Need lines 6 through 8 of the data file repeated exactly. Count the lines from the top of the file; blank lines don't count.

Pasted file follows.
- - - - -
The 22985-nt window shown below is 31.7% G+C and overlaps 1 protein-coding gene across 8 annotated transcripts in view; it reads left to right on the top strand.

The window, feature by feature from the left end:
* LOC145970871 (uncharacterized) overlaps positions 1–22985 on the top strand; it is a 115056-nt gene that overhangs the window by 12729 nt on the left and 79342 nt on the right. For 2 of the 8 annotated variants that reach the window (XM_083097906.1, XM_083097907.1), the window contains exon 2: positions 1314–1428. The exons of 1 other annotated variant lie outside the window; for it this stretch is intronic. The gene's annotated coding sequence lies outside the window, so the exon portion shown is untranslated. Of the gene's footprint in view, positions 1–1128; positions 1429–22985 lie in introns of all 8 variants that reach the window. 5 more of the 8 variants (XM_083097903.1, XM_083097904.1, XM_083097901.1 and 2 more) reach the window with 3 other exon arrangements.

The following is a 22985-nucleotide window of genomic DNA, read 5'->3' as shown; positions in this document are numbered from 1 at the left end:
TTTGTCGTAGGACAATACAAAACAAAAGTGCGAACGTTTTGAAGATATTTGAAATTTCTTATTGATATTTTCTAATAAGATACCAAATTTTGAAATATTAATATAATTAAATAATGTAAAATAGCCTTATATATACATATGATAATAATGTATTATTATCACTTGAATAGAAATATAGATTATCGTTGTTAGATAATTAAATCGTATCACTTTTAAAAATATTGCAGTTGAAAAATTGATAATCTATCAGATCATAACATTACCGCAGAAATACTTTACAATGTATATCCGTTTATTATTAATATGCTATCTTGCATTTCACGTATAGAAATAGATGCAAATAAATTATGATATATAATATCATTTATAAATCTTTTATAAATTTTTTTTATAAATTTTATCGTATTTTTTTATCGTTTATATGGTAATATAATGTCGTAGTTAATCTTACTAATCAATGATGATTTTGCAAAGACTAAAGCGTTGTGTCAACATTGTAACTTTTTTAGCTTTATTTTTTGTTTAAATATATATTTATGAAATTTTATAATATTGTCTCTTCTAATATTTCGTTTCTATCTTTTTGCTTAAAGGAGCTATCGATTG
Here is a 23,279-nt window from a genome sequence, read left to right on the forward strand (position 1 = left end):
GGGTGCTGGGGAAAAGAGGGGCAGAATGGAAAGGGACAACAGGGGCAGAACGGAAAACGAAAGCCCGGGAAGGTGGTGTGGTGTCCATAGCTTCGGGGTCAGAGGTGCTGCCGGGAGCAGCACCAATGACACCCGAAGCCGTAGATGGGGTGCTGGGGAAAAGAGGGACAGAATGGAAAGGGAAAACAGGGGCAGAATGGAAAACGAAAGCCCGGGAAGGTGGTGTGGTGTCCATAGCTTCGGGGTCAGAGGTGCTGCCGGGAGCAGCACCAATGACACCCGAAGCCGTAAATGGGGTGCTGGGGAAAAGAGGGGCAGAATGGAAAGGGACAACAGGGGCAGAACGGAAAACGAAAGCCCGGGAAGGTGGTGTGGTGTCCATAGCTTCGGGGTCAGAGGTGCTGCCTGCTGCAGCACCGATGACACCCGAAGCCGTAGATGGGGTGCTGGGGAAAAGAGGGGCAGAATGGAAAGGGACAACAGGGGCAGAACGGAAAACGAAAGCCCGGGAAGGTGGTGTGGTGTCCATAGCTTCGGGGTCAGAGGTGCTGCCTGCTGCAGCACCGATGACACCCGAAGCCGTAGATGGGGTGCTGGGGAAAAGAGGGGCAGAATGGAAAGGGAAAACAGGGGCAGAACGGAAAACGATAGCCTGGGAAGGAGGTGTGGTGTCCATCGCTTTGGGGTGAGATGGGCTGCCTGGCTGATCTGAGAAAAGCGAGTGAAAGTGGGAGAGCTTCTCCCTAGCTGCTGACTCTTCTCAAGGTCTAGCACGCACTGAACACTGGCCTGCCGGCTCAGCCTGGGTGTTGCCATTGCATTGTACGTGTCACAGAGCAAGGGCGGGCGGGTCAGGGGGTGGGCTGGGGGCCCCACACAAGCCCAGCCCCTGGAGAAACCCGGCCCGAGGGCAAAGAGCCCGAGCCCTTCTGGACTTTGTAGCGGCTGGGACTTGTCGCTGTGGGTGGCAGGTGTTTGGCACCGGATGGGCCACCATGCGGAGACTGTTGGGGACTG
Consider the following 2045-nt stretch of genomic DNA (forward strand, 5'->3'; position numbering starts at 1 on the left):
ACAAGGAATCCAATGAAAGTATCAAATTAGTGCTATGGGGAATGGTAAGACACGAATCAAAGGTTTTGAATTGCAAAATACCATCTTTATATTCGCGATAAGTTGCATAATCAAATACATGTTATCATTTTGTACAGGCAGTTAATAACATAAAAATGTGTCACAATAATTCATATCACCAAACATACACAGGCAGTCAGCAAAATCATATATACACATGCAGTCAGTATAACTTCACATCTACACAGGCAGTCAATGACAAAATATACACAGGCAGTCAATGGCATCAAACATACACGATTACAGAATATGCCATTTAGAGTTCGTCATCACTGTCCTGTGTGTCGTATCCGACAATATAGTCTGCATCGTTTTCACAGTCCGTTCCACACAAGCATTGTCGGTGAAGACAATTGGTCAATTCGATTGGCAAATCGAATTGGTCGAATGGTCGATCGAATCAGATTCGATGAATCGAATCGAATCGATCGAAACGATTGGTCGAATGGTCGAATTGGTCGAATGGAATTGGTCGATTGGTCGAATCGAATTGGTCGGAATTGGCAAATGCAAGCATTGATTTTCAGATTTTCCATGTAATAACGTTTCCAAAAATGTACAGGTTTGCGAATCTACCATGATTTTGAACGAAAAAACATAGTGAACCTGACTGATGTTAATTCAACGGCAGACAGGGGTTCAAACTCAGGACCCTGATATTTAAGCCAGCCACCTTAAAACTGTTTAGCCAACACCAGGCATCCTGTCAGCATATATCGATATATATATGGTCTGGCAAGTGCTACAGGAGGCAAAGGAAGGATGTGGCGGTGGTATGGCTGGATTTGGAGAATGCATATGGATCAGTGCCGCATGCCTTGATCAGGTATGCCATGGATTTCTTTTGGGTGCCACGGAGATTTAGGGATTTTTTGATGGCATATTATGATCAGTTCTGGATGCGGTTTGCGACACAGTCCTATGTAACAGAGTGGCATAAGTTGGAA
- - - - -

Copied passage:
Here is a 23,279-nt window from a genome sequence, read left to right on the forward strand (position 1 = left end):
GGGTGCTGGGGAAAAGAGGGGCAGAATGGAAAGGGACAACAGGGGCAGAACGGAAAACGAAAGCCCGGGAAGGTGGTGTGGTGTCCATAGCTTCGGGGTCAGAGGTGCTGCCGGGAGCAGCACCAATGACACCCGAAGCCGTAGATGGGGTGCTGGGGAAAAGAGGGACAGAATGGAAAGGGAAAACAGGGGCAGAATGGAAAACGAAAGCCCGGGAAGGTGGTGTGGTGTCCATAGCTTCGGGGTCAGAGGTGCTGCCGGGAGCAGCACCAATGACACCCGAAGCCGTAAATGGGGTGCTGGGGAAAAGAGGGGCAGAATGGAAAGGGACAACAGGGGCAGAACGGAAAACGAAAGCCCGGGAAGGTGGTGTGGTGTCCATAGCTTCGGGGTCAGAGGTGCTGCCTGCTGCAGCACCGATGACACCCGAAGCCGTAGATGGGGTGCTGGGGAAAAGAGGGGCAGAATGGAAAGGGACAACAGGGGCAGAACGGAAAACGAAAGCCCGGGAAGGTGGTGTGGTGTCCATAGCTTCGGGGTCAGAGGTGCTGCCTGCTGCAGCACCGATGACACCCGAAGCCGTAGATGGGGTGCTGGGGAAAAGAGGGGCAGAATGGAAAGGGAAAACAGGGGCAGAACGGAAAACGATAGCCTGGGAAGGAGGTGTGGTGTCCATCGCTTTGGGGTGAGATGGGCTGCCTGGCTGATCTGAGAAAAGCGAGTGAAAGTGGGAGAGCTTCTCCCTAGCTGCTGACTCTTCTCAAGGTCTAGCACGCACTGAACACTGGCCTGCCGGCTCAGCCTGGGTGTTGCCATTGCATTGTACGTGTCACAGAGCAAGGGCGGGCGGGTCAGGGGGTGGGCTGGGGGCCCCACACAAGCCCAGCCCCTGGAGAAACCCGGCCCGAGGGCAAAGAGCCCGAGCCCTTCTGGACTTTGTAGCGGCTGGGACTTGTCGCTGTGGGTGGCAGGTGTTTGGCACCGGATGGGCCACCATGCGGAGACTGTTGGGGACTG
Consider the following 2045-nt stretch of genomic DNA (forward strand, 5'->3'; position numbering starts at 1 on the left):